Are Your Long-Haul Trucking Clients Doing the Bare Minimum on Maintaining Their Underride Guards?
Trucking and hauling insurance are becoming riskier and riskier. Many insurance carriers are refusing to insure towing clients altogether and that trend is starting to transition more and more into the trucking sector. The costliest risks are related to safety, especially if you are providing liability coverage, and knowing more about the regulations and safety concerns related to semi-trucks gives you better context for evaluating potential clients.
What safety feature is receiving the most attention nationwide?
More and more representatives, including Senator Chuck Schumer, are looking into increased regulation for underride guards. Underride guards are the metal structures added to the bottom rear of trailers to prevent passenger vehicles from sliding under the body of the trailer in the event of a collision. The bars force the front and hood of the passenger vehicle to absorb most of the impact, and to launch the airbag features, so the body of the car and the passengers themselves are more protected. The addition and maintenance of rear underride guards have been federally regulated for years. However, researchers and politicians are focusing on two central changes: (1) the additional requirement for side underride guards to protect passenger vehicles in the event of a side collision or T-bone accident, and (2) increased regulation regarding the maintenance of rearguards. Currently, side guards are not required and regulations allow for guards without reflective tape and even guards that are rusted through.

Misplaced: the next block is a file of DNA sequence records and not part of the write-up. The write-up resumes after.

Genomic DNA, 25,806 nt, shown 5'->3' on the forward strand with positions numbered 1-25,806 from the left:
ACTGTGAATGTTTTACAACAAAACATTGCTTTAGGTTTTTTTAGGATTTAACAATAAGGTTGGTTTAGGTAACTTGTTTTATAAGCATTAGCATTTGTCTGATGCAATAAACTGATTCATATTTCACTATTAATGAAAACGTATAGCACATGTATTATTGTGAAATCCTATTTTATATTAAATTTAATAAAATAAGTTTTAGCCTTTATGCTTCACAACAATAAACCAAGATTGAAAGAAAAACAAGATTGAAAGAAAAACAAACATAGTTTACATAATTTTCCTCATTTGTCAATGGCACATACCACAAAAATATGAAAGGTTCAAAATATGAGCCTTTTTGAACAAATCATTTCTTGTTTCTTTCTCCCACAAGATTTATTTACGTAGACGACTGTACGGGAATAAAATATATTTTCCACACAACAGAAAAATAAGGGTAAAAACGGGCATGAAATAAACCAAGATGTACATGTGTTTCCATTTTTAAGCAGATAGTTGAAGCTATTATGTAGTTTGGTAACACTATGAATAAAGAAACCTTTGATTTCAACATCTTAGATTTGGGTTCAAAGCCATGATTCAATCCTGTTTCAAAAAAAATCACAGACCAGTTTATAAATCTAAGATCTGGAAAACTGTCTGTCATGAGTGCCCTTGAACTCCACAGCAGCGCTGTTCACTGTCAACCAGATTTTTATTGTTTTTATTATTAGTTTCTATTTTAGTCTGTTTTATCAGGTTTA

Even if trucking clients are following the federal minimums, consider the quality of the guards when making risk evaluations. The guards do not fully prevent injuries or fatalities in many accidents, and the resulting legal procedures, medical payouts, and claims can quickly exceed insurance limits.
Contact Prime Insurance Company here if you want to create packages for high-risk clients so they are protected with excess coverage.